Expeditions - 150 Years of Smithsonian Research in Latin America Celebrates the Smithsonian's pioneering contribution to the study and preservation of the natural history and cultures of the Americas, and offers a window on the complex and rich relations among scientists of the hemisphere. Nearly 100 artifacts, photographs, original documents and rare books originally exhibited at the Inter-American Development Bank’s Cultural Center Gallery are presented on this bilingual site.
Looking Both Ways: Heritage and Identity of the Alutiiq People of Southern Alaska "What does it mean to be Alutiiq?" The answer flows from history, values, traditions, and spiritual beliefs; from the bonds of family and language; and from lives lived close to the land and sea.
Red Cloud's Manikin and His Uncle's Shirt Examines photographs of early manikins representing Plains Indians in the Smithsonian Institution during the 1870s.
Royal Gifts from Thailand The symbolic exchange of gifts between Thailand and the United States established a bond between two very different nations and sealed a friendship that endures to this day.
Smithsonian Olmec Legacy Between 1939 and 1946, the Smithsonian Institution and the National Geographic Society co-sponsored eight expeditions to Mexico to explore archaeological sites in Veracruz, Tabasco and Campeche This website tells the story of these and other archaeological expeditions. It also provides an overview of the Department of Anthropology's Olmec archaeological collections, and the related manuscript and photographic material which is housed in the National Anthropological Archives and the Smithsonian Institution Archives.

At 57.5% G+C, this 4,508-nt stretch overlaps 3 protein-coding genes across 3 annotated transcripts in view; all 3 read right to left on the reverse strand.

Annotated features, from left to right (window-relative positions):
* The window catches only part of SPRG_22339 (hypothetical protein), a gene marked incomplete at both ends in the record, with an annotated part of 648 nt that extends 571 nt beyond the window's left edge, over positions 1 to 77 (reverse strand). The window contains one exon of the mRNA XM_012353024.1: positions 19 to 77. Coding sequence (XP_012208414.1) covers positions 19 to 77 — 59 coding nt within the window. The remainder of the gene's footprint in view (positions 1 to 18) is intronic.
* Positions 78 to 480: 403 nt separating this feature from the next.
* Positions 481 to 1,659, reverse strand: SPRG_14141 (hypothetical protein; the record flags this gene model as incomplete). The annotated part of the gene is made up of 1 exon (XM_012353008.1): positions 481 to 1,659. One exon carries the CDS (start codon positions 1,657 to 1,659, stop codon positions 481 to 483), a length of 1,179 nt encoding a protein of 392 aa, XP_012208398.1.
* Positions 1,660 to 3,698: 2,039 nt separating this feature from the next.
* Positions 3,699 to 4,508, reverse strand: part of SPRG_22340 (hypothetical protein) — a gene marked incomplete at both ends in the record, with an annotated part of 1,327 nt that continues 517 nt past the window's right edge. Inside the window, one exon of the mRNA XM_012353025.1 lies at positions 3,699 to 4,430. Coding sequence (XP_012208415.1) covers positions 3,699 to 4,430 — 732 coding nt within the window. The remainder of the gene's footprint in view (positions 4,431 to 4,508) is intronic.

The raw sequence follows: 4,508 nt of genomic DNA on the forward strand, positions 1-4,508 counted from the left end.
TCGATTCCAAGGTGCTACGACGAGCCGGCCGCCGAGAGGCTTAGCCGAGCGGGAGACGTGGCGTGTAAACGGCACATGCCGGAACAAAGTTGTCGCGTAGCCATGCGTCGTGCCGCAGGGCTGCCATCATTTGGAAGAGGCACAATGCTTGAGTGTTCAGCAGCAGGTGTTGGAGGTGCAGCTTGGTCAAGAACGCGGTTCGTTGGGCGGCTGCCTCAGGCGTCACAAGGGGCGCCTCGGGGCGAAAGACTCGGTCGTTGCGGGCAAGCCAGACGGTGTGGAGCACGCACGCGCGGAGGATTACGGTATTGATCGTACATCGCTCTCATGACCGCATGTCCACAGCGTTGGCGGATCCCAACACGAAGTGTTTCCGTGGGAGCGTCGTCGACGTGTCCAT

Textiles of the North American Southwest Explores the weaving traditions of the American Indianand Hispanic residents of the North American Southwest, one of the most important centers of handwoven textile production in the world. Over the past 2000 years, weavers in this region have created a wide variety of textiles that express, in both design and technique, the changing circumstances of their lives and the extensive flow of ideas across cultural frontiers. The weavings presented here, drawn from the extensive textile collections of the Smithsonian Institution, testify to the skill and creativity of these weavers and to the dynamism of their weaving traditions.
Unmasking the Maya: the Story of Sna Jtz'ibajom A Maya cooperative named Sna Jtz'ibajom has given a new voice to the people of Chiapas, Mexico.
1000 years ago, Leif Eriksson became the first European to reach North American soil. This exhibit illuminates the origins and impact of this pivotal moment in history, shedding light on the Vikings and their expansion across the Atlantic from Scandinavia.